I watched an interesting video on the development of The Last Guardian where the creator, Fumito Ueda states that video games allow people to feel empathy. The video clip made me think about his statement regarding empathy which I rarely feel because most video games are designed for boys. Even though I share some similar traits such as finding satisfaction in conquering and defeating my enemies, I have always felt a disconnection between the playable male character and myself. For instance, while I empathize with the character Yorda from ICO and want to escort her to a safe place, I never found the urgency to protect her. Well, that’s because I never saw gender as an indication of fragileness.
This got me thinking about why I enjoyed the Last Guardian more than Ico. It was a video game analysis of the Last Guardian by Game Overture that points out that the player was playing a supporting role which made a lot of sense since it’s Trico and not the boy that takes the spotlight in the game. As time goes on, we see the mystical, frightening but child-like creature becoming stronger and stronger whereas we see the boy becoming weaker and weaker as he takes on the subservient role.
As I mentioned in my non-spoiler review, I love this game and feel more deeply connected to it than Ico and Shadow of Colossus. I wonder why. Then I realized it has to do with my personality. While I’m quite capable of making quick decisions, I rather reserve my energy in the background problem-solving than take the spotlight in the frontline. Thus, playing as the “defenseless boy” in this game produces a familiar experience. If the theory about playing as a supporting character is correct, then the game is not about making the player feel like he or she is the Chosen One. There is nothing unique and special about the boy. He and the other Chosen Ones happens to be the unfortunate ones who are captured for human sacrifice. Well, depending on your worldview, I suppose it’s an honor. Dig a little bit deeper, this game is an allegory of the business side of game development exploiting children to keep a business running. How did I come to this conclusion? It is not until toward the end of this innocent, dream-like journey of great teamwork that comes to a dark twisted turn. It made me wonder why was I protecting the predator in the first place. The boy could have left the poor creature alone shackled up in a cave. Yet he decided to save him anyway. Was he trying to be a hero? No, he simply just has a good heart like most children. He didn’t even know that he is a sacrifice until later on.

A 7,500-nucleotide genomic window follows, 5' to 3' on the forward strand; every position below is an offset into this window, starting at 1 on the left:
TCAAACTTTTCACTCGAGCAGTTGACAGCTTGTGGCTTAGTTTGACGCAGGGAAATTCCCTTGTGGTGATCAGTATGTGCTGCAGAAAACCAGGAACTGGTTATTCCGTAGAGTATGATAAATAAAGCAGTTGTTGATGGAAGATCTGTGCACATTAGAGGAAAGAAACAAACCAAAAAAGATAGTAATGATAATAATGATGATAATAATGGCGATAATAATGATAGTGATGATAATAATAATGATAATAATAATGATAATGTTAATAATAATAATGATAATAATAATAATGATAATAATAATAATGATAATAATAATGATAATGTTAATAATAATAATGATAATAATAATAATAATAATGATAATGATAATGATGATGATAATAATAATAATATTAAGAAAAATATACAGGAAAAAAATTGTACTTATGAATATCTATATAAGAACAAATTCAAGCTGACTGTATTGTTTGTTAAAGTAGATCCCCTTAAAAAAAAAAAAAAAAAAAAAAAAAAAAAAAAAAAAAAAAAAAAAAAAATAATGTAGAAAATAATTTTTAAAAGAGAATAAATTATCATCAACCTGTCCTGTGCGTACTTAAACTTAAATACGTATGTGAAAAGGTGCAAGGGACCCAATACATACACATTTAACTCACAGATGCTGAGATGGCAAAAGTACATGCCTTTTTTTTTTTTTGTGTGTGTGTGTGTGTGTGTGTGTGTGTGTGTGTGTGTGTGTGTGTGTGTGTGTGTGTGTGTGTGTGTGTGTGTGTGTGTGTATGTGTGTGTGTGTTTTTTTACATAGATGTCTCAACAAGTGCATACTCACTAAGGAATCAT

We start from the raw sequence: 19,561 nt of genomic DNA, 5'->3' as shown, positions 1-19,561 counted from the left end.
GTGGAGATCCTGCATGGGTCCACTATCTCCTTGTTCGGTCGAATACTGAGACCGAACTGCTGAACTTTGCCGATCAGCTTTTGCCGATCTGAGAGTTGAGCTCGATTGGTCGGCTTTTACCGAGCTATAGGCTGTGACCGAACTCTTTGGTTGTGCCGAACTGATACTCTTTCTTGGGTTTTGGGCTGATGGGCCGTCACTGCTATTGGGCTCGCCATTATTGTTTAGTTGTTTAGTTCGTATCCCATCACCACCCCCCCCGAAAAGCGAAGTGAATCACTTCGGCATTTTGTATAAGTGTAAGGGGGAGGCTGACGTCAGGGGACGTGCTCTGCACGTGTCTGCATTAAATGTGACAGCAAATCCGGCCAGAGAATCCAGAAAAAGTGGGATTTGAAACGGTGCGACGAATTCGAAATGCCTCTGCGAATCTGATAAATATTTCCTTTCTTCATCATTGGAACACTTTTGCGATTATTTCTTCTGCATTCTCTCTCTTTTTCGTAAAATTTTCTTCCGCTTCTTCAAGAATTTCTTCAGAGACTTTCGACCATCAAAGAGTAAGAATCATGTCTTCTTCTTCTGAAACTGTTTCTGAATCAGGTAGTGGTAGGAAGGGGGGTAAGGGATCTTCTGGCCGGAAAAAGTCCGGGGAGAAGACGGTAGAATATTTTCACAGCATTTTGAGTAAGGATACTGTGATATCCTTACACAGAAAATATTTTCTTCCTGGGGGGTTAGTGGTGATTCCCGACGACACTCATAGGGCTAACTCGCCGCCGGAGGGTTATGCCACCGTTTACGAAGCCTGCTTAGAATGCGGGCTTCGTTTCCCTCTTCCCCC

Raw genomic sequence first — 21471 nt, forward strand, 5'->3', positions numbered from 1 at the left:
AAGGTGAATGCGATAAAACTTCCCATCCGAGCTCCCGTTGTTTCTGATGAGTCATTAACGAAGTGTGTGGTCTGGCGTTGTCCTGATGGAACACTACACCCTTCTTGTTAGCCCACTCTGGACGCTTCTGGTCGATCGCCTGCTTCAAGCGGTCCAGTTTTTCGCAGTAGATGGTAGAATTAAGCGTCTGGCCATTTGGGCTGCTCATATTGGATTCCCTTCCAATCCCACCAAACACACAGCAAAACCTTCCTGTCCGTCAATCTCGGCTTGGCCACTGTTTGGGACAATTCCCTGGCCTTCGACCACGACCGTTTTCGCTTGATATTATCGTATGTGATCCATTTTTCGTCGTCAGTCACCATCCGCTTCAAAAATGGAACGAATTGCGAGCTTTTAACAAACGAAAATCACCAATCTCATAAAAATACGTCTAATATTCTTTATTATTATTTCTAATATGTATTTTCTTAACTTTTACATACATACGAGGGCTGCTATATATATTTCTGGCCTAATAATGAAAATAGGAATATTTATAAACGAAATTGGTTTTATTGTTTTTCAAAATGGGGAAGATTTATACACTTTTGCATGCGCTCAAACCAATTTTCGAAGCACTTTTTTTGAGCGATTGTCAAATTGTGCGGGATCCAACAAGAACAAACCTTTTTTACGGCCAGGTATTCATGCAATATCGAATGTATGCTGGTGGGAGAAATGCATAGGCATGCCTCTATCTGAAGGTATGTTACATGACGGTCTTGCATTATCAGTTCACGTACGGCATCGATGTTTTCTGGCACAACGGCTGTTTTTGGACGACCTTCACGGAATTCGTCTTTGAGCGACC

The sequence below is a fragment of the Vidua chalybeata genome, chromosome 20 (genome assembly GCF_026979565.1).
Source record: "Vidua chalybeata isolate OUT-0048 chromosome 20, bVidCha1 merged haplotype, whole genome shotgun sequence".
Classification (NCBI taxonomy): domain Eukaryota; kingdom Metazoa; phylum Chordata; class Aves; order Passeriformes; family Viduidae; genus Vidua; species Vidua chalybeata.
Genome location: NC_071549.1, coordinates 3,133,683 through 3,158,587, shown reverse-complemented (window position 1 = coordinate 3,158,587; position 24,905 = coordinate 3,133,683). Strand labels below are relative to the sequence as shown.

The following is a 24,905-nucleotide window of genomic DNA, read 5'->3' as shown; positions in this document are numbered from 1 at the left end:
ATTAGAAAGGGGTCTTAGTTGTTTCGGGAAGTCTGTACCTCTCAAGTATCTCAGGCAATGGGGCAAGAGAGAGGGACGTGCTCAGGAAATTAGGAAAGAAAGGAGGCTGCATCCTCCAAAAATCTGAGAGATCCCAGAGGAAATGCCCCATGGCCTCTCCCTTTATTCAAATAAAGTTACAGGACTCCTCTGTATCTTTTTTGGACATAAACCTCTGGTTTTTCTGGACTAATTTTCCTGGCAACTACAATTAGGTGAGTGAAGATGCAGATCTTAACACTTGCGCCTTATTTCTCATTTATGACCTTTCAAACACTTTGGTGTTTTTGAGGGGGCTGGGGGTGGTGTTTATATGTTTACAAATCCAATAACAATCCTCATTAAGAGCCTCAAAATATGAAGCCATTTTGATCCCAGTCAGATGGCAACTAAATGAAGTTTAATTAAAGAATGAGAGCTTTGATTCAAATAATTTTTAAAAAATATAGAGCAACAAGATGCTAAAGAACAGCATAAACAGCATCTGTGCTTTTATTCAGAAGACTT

He’s a good kid. That is why I find it so shocking when players complained about playing as the awkward boy. He moves funny. He waits on Trico to save him several times. As a result, it’s frustrating and the gameplay makes the player feels small; therefore, the game is not as impressive as its predecessors. The boy is not badass enough. He doesn’t take on giant colossus. Instead, he babysits a giant baby! Okay not quite (I’m assuming Trico is a kid because of his child-like behavior). But let’s get this straight, according to the creator’s interview, he was purposely designed to be independent, which makes sense to me. The story wouldn’t be as effective if it revolves around the defenseless boy (who I can’t recall even has a name which I can only speculate it was a modest decision on the creator’s part). In this game, players don’t get to be the hero of the day. Instead, he or she gets to witness a hero in action. I find the concept to be quite ingenious and refreshingly humbling.
So, I wonder what sort of person doesn’t like this game. Would it have made a difference if they were to play an all-powerful man-eating-fearing beast? Surely, the boy is braver than Trico on many occasions. Ironically, it’s his naiveness that makes him naturally more confident about finding his way home than Trico who seems lost inside his own home, which reminds me of a giant cage. Trico may be strong but he also needs guidance, which is why he is controlled by signals and waves from within the valley in the first place. Yet, he and his kind are not to be mistaken as dispensable slaves because the creatures do seem to be revered and respected as important residents of the valley based on the buildings’s architecture.
This made me ponder who are the real captives in the game. Is it Trico and his kind or the boy along with the other chosen ones? Some people say it’s the boy and some say it’s Trico. There is no clear answer because the creator wants the player to decide for themselves. As for me, the logical answer is both of them. They are the last guardians who put the sadistic cycle of the god-like entity Master of the Valley to an end, which the more I think about it–might not even be all that evil because we don’t know its full story. For all we know, it’s trying to maintain order and balance despite sacrificing children in the process.
Despite its grim plot, I find this game emotionally comforting. It’s a story about growth, loyalty, friendship, and ultimately what it means to be a leader. It’s all the little spices that make life worth fighting for. It’s nice to know that in this dog-eating world, there is compassion. A good friend will always try to catch you if you fall because life, as we know it, can be quite rough.
- Game Masters: Fumito Ueda Interview
- The Last Guardian | A New Perspective for Gaming by Game Overture
- The Last Guardian creator: ‘I can’t face playing my own game’
- Picture of Yorda in a cage: Team Ico Wiki
- All other pictures were taken from my playthrough